Mild Weather Pushes Gas to Third Straight Weekly Dropby
Market sees possibility of `extended injection season'
Inventories likely to build in November, Viswanath says
Mild weather from New York to Los Angeles had gas bulls on the wrong side of bets as futures capped the biggest weekly decline in six weeks.
Temperatures may be higher than normal across most of the U.S. through Oct. 17, according to Commodity Weather Group LLC. Denver may reach 76 degrees Fahrenheit (24 degrees Celsius) on Oct. 16, 8 degrees above average, AccuWeather Inc. data show.
That’s pushing back early-winter demand for the heating fuel.
Natural gas for November delivery fell 4.4 percent to notch a third straight weekly decline, sliding as low as $2.403 per million British thermal units during intraday trading Friday on the New York Mercantile Exchange, the lowest since June 2012. Prices recovered slightly, ending the day up 1.8 cents, or 0.7 percent, at $2.451. The weekly decline was the biggest since Aug. 21.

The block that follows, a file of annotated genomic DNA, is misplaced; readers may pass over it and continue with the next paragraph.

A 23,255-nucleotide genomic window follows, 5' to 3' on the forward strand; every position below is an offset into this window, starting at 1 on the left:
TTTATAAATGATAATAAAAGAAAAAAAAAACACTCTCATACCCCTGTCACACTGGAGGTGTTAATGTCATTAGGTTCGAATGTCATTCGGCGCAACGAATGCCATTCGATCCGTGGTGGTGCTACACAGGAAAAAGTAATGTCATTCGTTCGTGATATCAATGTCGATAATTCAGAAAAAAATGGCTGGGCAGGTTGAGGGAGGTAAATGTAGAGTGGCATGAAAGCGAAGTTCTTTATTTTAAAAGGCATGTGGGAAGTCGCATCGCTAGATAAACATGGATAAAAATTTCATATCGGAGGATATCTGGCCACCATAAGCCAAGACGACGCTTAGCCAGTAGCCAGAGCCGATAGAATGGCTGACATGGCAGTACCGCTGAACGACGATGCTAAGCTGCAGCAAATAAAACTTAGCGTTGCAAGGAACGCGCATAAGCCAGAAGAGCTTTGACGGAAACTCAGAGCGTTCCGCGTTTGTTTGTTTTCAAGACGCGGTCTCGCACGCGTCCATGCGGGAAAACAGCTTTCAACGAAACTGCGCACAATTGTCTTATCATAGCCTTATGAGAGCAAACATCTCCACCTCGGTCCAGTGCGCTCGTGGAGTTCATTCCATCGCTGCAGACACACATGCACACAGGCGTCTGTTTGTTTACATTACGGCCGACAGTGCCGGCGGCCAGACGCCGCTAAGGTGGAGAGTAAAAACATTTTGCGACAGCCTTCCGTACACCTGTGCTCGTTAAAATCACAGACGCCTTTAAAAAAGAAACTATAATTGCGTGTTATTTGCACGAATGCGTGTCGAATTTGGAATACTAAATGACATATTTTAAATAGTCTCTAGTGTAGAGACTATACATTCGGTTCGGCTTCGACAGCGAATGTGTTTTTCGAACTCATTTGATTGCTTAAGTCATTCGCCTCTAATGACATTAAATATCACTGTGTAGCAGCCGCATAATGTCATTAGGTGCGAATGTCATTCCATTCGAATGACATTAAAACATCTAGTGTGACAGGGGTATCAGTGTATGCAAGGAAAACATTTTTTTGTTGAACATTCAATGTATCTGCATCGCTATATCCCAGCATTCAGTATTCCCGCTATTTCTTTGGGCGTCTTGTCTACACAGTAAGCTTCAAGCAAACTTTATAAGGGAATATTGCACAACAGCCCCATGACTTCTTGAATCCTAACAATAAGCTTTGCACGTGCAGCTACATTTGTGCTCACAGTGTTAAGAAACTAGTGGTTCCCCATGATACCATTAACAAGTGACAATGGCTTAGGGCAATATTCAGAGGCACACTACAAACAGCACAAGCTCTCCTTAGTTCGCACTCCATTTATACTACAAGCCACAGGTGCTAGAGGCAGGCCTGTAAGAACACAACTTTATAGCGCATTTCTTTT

“We have ample production and weak seasonal demand,” Tom Saal, senior vice president of energy trading at FCStone Latin America LLC in Miami, said by phone. “It’s just wearing on the market.”
Gas stockpiles rose 98 billion cubic feet in the week ended Sept. 25 to 3.538 trillion cubic feet, the Energy Information Administration said Thursday. Supplies were 15 percent above inventories from a year ago, the EIA said.
Stockpiles will probably continue to build in November, which would be just the fifth time since the mid-1970s that gas supplies outpaced demand for that month, said Teri Viswanath, director of commodities strategy at BNP Paribas SA in New York. That’s expected to bring storage levels to a record 4 trillion cubic feet, she said.
“The market is reacting to the possibility that we’re going to see an extended injection season,” she said. Traders are wondering “does it make sense to go any lower here? Is the market oversold?”
The record storage will be due to increased production in the Appalachian basin and new pipeline capacity that could total 2.5 billion cubic feet per day by the end of the year, Viswanath said in a note this week.
Hurricane Joaquin’s pivot away from the Eastern Seaboard wasn’t enough to rescue gas bulls heading into the weekend.
“The market is going to want to see the storm hit something before they think it’s going to influence the price,” Saal said.